As HL Mencken said, life may not be exactly pleasant, but it is at least not dull.  It doesn’t apply here in Hong Kong, of course, where life is pleasurable largely because it is so predictable.  Take the birth of Hong Kong democracy.  Our leaders seem reluctant to allow that there is even a pregnancy, while their detractors are already stocking up on bottle warmers and little pink socks.  But we will be spared the messiness of an Afghan labour, whatever happens.  The Big Boss, a natural plutocrat and enemy of the masses, is in a good mood at the morning meeting.  Just as voters took pleasure yesterday in punishing pro-Government candidates, so he enjoys watching Tung Chee-hwa’s remaining friends and supporters scuttle yet farther away in shame.  Attempts in years past to ingratiate and shoeshine his way into the inner circle never really paid off, and now the Chairman of S-Meg Holdings can sit back and smile with relief.  “I never had much time for that lot,” he will be able to tell any future, elected Chief Executive, as he drops to his knee with his brush and polish.
Tue, 25 Nov
Quote of the day comes from incisive on-line writers
Batgung, who tell an obscure website “We’ve consciously tried to avoid … pushing too hard to post very frequently.”  These are men after my own heart.  Men who exert tireless effort to avoid doing any work.  It certainly bites into my day.  Clutching important-looking documents as I stride purposefully along S-Meg Tower’s aisles of shapely office fodder, on my way to another floor where I will repeat the process.  Filling my wall calendar with fictitious appointments, often at improbably regular times of the day – the sort of hours when a gentleman of leisure might go to the gym, or the pub, or both.  And, just a click away, the vitally important project for the Big Boss that leaps to my computer screen at the speed of light when someone approaches the Company Gwailo’s lair. Does anyone appreciate what we go through, those of us who tragically have nothing but authentic genius where others more fortunate are gifted with the ability to grind?  Richard Neville missed the point in his classic work Playpower when he mocked the way people have been taught to “cherish the right to toil”.  They have nothing else to do, and they know of nothing else to do.  They have enviably simple lives, compared with those of us who must strive ceaselessly to disguise our freedom and ease.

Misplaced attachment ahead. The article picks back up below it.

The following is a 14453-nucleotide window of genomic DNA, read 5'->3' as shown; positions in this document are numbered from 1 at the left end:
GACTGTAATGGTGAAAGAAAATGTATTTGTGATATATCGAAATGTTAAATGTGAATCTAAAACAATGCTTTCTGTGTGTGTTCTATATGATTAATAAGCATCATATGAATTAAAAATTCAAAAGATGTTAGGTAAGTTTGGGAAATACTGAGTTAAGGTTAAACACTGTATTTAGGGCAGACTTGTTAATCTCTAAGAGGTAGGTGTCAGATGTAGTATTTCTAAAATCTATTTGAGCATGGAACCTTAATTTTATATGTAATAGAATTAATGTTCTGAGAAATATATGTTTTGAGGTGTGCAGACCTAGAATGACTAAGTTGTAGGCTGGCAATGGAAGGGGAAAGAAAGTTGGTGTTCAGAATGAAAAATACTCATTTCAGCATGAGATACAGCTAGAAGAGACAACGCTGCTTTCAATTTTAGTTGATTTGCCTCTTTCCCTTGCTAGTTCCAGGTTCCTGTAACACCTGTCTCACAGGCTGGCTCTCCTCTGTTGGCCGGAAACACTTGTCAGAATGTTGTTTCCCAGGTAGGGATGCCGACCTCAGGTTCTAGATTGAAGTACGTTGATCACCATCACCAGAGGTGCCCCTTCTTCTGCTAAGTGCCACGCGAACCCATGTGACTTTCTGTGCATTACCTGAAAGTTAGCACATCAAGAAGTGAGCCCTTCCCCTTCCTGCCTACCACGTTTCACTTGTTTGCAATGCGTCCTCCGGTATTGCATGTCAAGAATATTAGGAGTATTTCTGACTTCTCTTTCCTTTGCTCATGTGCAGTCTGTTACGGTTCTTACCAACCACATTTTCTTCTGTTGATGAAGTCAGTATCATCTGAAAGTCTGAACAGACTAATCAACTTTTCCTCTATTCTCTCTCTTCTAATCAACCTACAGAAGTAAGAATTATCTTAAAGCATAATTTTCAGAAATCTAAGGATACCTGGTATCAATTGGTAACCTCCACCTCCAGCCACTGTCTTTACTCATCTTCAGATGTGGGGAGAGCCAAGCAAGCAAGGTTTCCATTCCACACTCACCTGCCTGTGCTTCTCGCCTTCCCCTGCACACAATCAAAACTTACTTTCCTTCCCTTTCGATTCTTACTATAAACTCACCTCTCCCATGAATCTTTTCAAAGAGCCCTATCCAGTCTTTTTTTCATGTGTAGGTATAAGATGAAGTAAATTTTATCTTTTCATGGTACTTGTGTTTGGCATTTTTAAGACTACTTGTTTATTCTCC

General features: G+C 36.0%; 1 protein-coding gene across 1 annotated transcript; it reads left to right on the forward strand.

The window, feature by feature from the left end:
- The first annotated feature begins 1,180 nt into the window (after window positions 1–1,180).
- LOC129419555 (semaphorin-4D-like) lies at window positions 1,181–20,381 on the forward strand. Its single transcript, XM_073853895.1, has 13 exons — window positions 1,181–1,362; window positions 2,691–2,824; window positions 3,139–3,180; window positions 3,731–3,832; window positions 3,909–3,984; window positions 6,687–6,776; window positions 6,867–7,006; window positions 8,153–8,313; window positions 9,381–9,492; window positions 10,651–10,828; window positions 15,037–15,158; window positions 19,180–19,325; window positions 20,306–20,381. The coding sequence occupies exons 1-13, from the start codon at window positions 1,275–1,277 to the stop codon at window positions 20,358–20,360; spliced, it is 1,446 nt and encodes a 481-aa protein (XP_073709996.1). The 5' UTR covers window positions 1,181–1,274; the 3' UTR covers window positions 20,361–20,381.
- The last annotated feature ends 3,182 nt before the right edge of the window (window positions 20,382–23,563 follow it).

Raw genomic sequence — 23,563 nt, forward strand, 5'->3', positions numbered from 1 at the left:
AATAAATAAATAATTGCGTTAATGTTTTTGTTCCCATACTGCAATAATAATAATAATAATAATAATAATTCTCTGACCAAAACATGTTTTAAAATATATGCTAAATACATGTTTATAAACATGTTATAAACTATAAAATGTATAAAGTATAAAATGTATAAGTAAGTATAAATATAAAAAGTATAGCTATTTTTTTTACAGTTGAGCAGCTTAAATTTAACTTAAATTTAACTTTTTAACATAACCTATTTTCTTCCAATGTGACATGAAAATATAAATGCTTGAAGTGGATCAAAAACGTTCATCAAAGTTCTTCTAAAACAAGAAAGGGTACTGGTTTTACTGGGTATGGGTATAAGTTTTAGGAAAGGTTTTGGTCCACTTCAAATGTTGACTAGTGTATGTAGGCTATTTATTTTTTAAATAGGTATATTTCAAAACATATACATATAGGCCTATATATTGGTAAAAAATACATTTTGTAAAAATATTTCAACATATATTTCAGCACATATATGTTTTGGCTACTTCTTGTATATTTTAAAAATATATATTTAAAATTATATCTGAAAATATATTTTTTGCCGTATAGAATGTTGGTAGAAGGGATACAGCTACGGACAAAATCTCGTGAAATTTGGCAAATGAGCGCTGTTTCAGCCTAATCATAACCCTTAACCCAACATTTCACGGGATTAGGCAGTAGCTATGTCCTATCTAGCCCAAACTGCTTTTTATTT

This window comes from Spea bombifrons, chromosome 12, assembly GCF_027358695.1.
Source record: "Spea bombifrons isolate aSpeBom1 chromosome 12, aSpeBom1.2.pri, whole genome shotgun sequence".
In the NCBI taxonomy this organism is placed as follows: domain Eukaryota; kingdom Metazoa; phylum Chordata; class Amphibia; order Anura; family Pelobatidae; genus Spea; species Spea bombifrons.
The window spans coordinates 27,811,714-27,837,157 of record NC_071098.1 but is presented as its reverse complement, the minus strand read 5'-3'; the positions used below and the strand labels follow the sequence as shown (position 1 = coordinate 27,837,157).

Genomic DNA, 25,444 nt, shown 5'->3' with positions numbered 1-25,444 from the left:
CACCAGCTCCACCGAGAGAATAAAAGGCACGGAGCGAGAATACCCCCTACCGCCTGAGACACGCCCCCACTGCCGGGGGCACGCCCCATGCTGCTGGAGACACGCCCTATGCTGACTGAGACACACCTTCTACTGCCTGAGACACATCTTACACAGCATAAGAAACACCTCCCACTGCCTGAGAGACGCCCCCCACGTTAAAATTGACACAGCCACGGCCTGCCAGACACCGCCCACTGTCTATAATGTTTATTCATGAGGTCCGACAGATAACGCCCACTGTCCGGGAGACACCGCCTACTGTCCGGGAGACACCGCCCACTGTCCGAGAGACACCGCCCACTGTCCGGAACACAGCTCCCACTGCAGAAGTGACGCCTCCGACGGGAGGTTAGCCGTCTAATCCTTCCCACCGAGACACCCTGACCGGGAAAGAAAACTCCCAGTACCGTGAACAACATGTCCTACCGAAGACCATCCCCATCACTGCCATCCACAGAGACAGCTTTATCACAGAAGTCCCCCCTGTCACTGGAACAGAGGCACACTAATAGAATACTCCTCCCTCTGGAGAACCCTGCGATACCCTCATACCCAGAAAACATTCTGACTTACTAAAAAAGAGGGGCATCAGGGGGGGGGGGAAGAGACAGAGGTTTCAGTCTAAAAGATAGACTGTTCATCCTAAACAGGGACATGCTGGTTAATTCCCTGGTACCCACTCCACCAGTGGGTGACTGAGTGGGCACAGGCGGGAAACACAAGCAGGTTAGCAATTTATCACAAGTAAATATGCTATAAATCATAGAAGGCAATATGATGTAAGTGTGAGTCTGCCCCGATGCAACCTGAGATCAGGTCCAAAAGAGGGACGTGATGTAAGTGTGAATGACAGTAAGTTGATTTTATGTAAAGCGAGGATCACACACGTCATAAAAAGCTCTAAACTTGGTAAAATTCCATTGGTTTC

Wed, 26 Nov
Hong Kong University's Public Opinion Programme reports that 17 percent of respondents have confidence in Tung Chee-hwa.  Punching 6,800,000 / 100 X 17 into a calculator, I get a figure of over a million.  Obviously, that calculator goes into the bin.  But after trying several other methods, including pencil and paper, the awful truth dawns on me that the number is right.  If the pollsters’ methodology can be trusted, there are a million people out there, walking on our streets, who look at our Chief Executive and think, “What a hunk – King Solomon, Alexander the Great, Julius Caesar, Oliver Cromwell, Winston Churchill and Martin Luther King, all rolled into one.”  I blame lead in paint, which was widely used in the manufacture of toys when many of today’s voters were children.